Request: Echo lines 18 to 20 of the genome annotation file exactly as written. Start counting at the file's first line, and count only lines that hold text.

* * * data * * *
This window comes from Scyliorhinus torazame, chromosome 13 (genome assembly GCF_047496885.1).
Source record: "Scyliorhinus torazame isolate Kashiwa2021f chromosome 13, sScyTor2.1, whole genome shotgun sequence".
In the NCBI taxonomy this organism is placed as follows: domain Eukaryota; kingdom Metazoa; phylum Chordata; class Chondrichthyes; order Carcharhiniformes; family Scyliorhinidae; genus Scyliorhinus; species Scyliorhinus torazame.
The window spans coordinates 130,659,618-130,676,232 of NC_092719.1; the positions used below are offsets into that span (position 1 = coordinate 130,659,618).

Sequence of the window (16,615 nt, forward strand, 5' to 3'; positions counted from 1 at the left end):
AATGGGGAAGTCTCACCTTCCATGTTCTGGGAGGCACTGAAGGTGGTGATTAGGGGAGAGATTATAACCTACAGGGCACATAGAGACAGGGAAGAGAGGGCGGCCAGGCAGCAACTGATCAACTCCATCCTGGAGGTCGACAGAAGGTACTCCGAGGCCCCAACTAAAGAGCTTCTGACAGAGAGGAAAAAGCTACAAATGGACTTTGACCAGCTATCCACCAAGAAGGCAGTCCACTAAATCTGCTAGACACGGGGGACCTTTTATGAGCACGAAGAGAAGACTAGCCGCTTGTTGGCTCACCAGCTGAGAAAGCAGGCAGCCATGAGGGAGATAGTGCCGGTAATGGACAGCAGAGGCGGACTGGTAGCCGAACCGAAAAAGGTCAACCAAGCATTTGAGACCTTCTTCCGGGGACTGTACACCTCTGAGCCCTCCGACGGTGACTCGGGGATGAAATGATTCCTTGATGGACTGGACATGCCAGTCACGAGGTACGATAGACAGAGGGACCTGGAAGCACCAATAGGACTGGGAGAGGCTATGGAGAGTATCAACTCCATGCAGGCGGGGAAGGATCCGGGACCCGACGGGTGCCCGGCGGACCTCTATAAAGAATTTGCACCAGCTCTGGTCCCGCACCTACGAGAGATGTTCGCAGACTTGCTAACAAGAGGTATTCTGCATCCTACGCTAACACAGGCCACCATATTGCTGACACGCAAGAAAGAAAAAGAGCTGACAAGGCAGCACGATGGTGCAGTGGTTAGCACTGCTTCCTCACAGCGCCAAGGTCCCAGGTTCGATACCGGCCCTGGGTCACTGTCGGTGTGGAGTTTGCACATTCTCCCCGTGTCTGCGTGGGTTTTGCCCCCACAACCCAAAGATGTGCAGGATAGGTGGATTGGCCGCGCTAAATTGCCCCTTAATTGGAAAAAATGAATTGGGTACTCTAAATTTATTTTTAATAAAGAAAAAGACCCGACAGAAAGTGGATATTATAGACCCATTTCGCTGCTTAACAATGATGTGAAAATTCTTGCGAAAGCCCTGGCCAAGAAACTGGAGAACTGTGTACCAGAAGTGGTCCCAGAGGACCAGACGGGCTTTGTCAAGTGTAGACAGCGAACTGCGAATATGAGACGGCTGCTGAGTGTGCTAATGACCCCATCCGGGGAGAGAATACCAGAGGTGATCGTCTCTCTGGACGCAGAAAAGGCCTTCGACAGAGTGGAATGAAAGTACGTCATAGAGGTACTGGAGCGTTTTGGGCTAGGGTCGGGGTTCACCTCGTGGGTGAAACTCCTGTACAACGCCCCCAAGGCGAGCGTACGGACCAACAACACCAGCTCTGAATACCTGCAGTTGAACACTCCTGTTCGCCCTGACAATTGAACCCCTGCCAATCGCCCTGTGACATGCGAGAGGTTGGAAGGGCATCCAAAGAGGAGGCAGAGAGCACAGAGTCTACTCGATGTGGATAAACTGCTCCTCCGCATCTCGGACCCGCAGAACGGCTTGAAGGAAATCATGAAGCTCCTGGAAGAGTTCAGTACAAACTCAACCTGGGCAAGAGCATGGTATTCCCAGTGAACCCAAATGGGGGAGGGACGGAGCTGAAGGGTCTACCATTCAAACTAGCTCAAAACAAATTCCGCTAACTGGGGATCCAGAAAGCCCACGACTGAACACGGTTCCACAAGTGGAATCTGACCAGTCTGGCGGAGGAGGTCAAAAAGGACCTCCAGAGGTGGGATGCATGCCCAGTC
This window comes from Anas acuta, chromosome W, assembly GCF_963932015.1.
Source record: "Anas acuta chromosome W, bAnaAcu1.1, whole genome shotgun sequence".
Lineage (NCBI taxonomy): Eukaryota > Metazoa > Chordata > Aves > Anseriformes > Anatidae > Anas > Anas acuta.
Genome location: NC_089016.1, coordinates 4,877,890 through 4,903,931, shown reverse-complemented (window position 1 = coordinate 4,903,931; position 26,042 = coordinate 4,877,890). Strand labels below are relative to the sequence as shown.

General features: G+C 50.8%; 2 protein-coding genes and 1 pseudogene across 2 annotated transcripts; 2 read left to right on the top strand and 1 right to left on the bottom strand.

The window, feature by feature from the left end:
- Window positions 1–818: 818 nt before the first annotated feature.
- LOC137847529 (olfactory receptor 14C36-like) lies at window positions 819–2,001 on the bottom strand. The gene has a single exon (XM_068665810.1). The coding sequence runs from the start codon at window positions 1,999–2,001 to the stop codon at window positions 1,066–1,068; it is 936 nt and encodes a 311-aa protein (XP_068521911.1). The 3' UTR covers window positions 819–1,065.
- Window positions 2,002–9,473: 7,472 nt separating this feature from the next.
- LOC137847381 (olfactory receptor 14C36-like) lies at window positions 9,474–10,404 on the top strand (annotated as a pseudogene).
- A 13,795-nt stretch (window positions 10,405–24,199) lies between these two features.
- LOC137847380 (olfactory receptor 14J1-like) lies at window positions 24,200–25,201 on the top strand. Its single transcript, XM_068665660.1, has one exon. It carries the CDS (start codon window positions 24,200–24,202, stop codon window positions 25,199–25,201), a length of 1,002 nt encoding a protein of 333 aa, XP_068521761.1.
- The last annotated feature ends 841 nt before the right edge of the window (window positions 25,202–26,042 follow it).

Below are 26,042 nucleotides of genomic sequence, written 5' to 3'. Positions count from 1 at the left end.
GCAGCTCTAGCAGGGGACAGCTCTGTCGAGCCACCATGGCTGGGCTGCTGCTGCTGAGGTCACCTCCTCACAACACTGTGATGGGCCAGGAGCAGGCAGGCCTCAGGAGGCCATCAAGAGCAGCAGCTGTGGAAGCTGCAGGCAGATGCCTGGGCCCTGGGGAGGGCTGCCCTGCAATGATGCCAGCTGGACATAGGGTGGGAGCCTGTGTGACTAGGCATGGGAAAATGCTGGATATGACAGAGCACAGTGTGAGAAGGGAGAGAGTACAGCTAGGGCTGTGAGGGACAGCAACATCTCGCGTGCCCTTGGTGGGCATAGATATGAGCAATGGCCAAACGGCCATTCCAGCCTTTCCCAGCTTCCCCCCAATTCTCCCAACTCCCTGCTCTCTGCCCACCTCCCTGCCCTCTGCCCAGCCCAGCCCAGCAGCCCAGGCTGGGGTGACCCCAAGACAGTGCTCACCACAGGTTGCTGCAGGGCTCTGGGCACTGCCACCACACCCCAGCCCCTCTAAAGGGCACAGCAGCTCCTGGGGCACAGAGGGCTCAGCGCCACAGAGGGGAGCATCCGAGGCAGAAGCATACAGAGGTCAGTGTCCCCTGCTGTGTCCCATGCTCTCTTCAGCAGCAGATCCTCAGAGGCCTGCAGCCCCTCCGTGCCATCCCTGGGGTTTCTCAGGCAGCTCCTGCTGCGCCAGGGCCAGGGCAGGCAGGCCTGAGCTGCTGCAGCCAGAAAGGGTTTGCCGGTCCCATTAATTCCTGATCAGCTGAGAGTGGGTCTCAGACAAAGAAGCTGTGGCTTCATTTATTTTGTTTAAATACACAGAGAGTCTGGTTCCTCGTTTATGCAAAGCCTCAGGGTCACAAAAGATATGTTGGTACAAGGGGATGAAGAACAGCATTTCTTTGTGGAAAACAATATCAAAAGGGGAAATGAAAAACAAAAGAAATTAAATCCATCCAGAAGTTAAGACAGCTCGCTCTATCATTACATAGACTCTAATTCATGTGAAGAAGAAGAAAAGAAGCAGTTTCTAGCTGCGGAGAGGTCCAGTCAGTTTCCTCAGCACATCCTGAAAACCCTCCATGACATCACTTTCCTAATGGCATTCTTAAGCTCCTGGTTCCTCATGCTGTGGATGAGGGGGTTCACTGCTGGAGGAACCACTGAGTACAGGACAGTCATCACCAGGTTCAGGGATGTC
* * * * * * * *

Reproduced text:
- LOC137847380 (olfactory receptor 14J1-like) lies at window positions 24,200–25,201 on the top strand. Its single transcript, XM_068665660.1, has one exon. It carries the CDS (start codon window positions 24,200–24,202, stop codon window positions 25,199–25,201), a length of 1,002 nt encoding a protein of 333 aa, XP_068521761.1.
- The last annotated feature ends 841 nt before the right edge of the window (window positions 25,202–26,042 follow it).

Below are 26,042 nucleotides of genomic sequence, written 5' to 3'. Positions count from 1 at the left end.